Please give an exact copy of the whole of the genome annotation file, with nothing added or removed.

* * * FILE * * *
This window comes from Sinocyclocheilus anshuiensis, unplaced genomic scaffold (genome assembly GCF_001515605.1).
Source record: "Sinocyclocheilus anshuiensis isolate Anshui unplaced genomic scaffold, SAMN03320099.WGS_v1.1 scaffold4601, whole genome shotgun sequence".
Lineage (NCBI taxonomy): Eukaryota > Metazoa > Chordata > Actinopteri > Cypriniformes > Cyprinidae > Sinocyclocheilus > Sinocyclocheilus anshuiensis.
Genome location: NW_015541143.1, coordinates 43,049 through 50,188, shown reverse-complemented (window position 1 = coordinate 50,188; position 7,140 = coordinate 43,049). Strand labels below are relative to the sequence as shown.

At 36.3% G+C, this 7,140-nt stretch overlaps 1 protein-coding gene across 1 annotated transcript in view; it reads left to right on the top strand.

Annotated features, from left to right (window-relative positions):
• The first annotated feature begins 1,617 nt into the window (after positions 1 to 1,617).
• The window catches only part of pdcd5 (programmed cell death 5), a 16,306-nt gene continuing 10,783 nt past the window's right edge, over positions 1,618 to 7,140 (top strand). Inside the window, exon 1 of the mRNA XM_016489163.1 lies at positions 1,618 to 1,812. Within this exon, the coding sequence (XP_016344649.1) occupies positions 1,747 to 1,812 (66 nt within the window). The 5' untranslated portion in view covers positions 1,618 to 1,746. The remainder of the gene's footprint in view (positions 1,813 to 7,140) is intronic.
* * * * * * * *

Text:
This window comes from Sinocyclocheilus anshuiensis, unplaced genomic scaffold (genome assembly GCF_001515605.1).
Source record: "Sinocyclocheilus anshuiensis isolate Anshui unplaced genomic scaffold, SAMN03320099.WGS_v1.1 scaffold4601, whole genome shotgun sequence".
Lineage (NCBI taxonomy): Eukaryota > Metazoa > Chordata > Actinopteri > Cypriniformes > Cyprinidae > Sinocyclocheilus > Sinocyclocheilus anshuiensis.
Genome location: NW_015541143.1, coordinates 43,049 through 50,188, shown reverse-complemented (window position 1 = coordinate 50,188; position 7,140 = coordinate 43,049). Strand labels below are relative to the sequence as shown.

At 36.3% G+C, this 7,140-nt stretch overlaps 1 protein-coding gene across 1 annotated transcript in view; it reads left to right on the top strand.

Annotated features, from left to right (window-relative positions):
• The first annotated feature begins 1,617 nt into the window (after positions 1 to 1,617).
• The window catches only part of pdcd5 (programmed cell death 5), a 16,306-nt gene continuing 10,783 nt past the window's right edge, over positions 1,618 to 7,140 (top strand). Inside the window, exon 1 of the mRNA XM_016489163.1 lies at positions 1,618 to 1,812. Within this exon, the coding sequence (XP_016344649.1) occupies positions 1,747 to 1,812 (66 nt within the window). The 5' untranslated portion in view covers positions 1,618 to 1,746. The remainder of the gene's footprint in view (positions 1,813 to 7,140) is intronic.